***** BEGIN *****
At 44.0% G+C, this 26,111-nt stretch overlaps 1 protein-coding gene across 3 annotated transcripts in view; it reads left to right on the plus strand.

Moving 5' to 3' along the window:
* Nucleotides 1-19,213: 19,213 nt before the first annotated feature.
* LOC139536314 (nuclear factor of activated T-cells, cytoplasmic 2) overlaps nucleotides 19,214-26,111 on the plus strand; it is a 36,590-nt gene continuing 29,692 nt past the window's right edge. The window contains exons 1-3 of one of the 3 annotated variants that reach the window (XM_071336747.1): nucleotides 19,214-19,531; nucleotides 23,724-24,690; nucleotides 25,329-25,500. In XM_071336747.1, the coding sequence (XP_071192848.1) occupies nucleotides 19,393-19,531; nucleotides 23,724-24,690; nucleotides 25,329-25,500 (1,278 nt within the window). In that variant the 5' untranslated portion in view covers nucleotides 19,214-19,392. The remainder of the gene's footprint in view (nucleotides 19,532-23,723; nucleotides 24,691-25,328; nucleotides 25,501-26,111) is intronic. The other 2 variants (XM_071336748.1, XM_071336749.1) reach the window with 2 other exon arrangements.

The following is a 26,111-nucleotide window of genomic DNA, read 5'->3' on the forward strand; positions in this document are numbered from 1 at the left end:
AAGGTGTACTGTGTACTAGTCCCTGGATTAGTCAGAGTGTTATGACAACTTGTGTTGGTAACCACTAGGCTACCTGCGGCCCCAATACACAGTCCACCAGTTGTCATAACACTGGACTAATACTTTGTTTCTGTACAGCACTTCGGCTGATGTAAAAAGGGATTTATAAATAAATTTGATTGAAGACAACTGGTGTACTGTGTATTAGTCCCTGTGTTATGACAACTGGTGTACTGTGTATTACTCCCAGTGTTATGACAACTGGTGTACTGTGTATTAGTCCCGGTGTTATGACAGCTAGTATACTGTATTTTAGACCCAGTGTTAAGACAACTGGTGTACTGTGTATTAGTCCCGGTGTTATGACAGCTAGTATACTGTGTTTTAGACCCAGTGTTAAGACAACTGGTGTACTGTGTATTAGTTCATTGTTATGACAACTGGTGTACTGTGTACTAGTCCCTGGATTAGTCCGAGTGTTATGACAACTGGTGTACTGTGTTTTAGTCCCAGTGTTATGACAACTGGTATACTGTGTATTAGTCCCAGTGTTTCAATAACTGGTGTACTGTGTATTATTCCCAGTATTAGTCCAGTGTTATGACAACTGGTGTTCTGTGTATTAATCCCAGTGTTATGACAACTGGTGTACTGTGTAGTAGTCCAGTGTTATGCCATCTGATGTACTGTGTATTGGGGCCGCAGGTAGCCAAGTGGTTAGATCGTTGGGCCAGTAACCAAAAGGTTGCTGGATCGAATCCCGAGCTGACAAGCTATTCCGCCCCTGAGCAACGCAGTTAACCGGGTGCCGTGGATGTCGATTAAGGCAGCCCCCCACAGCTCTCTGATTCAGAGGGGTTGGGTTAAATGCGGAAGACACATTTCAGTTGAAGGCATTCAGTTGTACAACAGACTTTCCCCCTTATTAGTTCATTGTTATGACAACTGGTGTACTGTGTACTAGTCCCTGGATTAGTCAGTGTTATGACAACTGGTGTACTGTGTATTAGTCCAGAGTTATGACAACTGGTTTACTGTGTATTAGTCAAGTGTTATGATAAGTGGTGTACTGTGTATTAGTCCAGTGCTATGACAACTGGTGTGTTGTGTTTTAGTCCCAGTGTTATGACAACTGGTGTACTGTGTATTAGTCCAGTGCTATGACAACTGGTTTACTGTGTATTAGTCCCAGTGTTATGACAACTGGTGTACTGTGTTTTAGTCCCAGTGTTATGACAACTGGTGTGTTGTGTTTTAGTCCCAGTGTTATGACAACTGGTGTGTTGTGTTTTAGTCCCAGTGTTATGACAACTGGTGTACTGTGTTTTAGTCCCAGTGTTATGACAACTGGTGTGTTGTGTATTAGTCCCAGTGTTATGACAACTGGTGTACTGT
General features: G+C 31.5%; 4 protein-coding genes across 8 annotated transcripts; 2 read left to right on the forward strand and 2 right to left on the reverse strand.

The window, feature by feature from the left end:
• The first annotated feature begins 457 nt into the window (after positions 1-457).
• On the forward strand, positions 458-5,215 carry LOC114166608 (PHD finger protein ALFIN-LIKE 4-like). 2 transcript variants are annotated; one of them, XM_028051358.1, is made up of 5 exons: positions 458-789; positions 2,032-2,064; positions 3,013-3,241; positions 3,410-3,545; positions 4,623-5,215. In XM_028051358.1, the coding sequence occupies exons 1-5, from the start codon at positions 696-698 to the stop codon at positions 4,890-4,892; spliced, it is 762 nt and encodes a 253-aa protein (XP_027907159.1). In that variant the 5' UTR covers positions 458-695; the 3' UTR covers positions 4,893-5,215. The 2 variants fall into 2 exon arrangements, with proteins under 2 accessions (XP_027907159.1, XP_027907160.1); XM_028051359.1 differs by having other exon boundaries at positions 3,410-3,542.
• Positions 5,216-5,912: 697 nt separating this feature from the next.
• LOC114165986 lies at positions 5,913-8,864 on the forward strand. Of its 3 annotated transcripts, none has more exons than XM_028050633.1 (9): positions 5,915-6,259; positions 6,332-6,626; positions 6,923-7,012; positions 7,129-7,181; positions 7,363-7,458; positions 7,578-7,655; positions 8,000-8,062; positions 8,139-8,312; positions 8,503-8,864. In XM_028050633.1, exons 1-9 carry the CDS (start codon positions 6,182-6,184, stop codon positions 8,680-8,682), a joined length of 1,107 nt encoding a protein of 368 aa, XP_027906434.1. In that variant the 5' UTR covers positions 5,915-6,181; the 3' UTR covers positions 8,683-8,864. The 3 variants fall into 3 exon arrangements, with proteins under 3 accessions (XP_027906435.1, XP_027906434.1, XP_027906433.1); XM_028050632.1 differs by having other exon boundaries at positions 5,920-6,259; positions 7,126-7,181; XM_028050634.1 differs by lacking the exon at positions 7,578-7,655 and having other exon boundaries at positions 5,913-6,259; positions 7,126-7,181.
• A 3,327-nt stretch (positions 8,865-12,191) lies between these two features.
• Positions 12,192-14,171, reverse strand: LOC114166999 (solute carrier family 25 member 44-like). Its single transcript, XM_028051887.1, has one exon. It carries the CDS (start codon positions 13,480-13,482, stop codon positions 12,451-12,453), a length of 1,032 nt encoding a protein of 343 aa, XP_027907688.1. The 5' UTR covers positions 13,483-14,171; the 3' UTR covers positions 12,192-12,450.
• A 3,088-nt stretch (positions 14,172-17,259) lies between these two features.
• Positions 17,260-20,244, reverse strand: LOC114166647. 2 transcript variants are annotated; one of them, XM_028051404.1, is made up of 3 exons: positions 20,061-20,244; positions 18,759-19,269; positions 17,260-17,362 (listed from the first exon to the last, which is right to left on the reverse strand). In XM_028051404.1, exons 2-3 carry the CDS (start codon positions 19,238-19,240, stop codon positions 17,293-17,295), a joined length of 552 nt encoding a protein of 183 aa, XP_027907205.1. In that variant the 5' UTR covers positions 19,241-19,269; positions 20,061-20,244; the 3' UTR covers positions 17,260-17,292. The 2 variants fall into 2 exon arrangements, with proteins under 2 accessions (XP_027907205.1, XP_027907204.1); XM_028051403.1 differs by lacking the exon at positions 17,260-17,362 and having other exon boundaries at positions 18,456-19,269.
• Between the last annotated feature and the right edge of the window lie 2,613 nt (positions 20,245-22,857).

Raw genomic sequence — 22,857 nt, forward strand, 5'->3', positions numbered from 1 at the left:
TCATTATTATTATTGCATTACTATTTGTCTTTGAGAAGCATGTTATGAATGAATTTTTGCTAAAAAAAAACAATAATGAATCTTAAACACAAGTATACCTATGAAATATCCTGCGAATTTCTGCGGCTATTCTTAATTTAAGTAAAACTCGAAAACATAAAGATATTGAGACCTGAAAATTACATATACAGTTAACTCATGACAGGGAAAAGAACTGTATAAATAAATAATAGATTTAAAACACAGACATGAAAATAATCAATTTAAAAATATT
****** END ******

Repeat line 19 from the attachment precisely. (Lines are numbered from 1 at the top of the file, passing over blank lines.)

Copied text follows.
TCATTATTATTATTGCATTACTATTTGTCTTTGAGAAGCATGTTATGAATGAATTTTTGCTAAAAAAAAACAATAATGAATCTTAAACACAAGTATACCTATGAAATATCCTGCGAATTTCTGCGGCTATTCTTAATTTAAGTAAAACTCGAAAACATAAAGATATTGAGACCTGAAAATTACATATACAGTTAACTCATGACAGGGAAAAGAACTGTATAAATAAATAATAGATTTAAAACACAGACATGAAAATAATCAATTTAAAAATATT